Israeli union employees strike on behalf of subcontracted workers

Labor strike brings Israel to standstill
Labor strike brings Israel to standstill

    JUST WATCHED

    Labor strike brings Israel to standstill

MUST WATCH

Labor strike brings Israel to standstill 02:47

Story highlights

  • The strike could cost the country over $100 million a week
  • Workers at Israeli airports, hospitals, banks and government ministries are striking
  • The strike will also close the country' stock exchange, railway lines and other services
  • The dispute over subcontracted workers has been building for months

Workers at Israeli airports, hospitals, banks and government ministries began a nationwide strike Wednesday after union and government negotiators were unable to bridge differences over the employment of subcontracted workers.

The strike followed the failure of overnight negotiations between Israel's trade union organization, Histardut, and the ministry of finance.

At issue is the government's employment of thousands of contracted workers in various sectors.

Union officials want to see conditions for these workers improved and for them to be given full employment rights. Israel's finance ministry has said it wants to improve wages and benefits for these workers and but has not agreed to full employment rights as demanded by union officials.

Histardut officials say there up to 400,000 Israelis who work as subcontractors, many paid less and eligible for fewer benefits than regularly employed union members.

The union reached a tentative deal Tuesday with an employers organization to allow for more subcontracted cleaning workers to become regular full time employees, but no agreement could be reached for those workers subcontracted by the government.

Israeli Prime Minister Benjamin Netanyahu said in a statement Tuesday night that a strike would not solve the problems of subcontracted workers and that their conditions could be improved "without needing to put the country on strike and disrupt the life of our citizens".

Netanyahu warned of the potential economic cost of the labor action, suggesting the issues could be resolved through continued discussion.

"The Israeli economy is at a sensitive position and this is not the time to jeopardize the stability we have achieved through hard work and cooperation between the government and the labor federation at a time when leading economies around the world have crashed," the prime minister said.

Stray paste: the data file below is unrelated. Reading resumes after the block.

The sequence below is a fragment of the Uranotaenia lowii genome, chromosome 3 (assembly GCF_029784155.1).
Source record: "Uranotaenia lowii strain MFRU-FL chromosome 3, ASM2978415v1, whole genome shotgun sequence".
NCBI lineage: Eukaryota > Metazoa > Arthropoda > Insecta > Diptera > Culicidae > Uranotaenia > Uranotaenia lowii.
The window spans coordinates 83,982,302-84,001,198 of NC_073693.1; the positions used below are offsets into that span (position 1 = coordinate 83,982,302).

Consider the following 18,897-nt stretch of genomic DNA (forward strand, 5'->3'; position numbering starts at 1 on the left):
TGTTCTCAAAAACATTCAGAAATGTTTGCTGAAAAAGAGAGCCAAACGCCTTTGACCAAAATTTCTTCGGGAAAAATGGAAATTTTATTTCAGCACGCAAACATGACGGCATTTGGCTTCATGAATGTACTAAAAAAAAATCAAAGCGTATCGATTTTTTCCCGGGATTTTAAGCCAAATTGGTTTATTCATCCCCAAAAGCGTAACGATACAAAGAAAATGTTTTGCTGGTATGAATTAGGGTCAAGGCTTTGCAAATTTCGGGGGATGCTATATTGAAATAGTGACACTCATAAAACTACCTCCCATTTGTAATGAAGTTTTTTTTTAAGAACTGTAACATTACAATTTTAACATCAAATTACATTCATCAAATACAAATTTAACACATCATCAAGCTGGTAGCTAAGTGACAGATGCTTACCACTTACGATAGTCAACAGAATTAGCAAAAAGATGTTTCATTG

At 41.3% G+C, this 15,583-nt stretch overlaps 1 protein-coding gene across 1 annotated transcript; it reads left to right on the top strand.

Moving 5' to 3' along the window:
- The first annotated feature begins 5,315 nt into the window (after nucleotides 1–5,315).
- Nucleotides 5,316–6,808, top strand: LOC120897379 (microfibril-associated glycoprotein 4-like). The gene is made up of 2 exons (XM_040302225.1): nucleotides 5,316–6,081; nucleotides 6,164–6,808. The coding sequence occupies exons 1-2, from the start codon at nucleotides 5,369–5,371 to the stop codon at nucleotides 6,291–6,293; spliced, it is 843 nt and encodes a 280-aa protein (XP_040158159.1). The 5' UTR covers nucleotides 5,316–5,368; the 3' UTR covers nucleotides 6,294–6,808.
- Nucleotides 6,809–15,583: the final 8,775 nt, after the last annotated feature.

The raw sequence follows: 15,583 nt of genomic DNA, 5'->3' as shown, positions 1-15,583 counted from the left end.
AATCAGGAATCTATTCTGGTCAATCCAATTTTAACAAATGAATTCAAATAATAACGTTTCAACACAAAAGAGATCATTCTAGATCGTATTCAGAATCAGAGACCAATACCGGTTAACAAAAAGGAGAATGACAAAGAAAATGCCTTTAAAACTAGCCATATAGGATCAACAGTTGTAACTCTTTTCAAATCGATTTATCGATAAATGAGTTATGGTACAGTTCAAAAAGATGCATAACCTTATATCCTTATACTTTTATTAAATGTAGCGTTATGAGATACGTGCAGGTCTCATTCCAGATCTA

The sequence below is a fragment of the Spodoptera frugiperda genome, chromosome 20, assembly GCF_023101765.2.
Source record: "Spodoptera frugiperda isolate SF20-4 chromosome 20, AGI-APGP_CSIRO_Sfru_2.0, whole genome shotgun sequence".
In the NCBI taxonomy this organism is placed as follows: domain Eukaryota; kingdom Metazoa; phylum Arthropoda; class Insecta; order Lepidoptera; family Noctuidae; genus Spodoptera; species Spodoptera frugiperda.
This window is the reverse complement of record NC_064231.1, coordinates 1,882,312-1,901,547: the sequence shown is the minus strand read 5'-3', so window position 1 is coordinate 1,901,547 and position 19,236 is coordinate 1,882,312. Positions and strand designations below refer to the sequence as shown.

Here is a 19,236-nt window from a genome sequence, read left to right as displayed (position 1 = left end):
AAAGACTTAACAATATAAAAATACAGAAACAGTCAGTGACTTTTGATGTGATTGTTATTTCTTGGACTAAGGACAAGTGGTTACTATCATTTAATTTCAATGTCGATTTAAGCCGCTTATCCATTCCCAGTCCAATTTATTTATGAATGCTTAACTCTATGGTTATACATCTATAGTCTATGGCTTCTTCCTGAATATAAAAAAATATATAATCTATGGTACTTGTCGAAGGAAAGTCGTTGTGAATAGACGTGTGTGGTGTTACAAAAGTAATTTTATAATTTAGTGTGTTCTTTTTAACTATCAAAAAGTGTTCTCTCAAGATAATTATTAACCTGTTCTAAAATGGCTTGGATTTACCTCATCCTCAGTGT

The Israeli Chamber of Commerce has estimated the strike could cost the country over $100 million a week.

The strike will also close the country' stock exchange, railway lines, and halt municipal services like garbage collection.

The dispute over subcontracted workers has been building for months. In November union members staged a half-day nationwide strike over the issue and since that time court ordered negotiations have not been successful in resolving the problem.

      CNN recommends

    • pkg clancy north korea nuclear dreams_00002004.jpg

      North Korea nuclear dream video

      As "We are the World" plays, a video shows what looks like a nuclear attack on the U.S. Jim Clancy reports on a bizarre video from North Korea.
    • Photos: Faces of the world

      Photojournalist Alison Wright travelled the world to capture its many faces in her latest book, "Face to Face: Portraits of the Human Spirit."
    • pkg rivers uk football match fixing_00005026.jpg

      How to fix a soccer match

      Europol claims 380 soccer matches, including top level ones, were fixed - as the scandal widens, CNN's Dan Rivers looks at how it's done.
    • No Eiffel Towers, Statues of Liberties, Mt. Rushmores, Taj Mahals, Aussie koalas or Chairman Maos.

      15 biggest souvenir-buying no-no's

      It's an essential part of any trip, an activity we all take part in. Yet almost none of us are any good at it. Souvenir buying is too often an obligatory slog.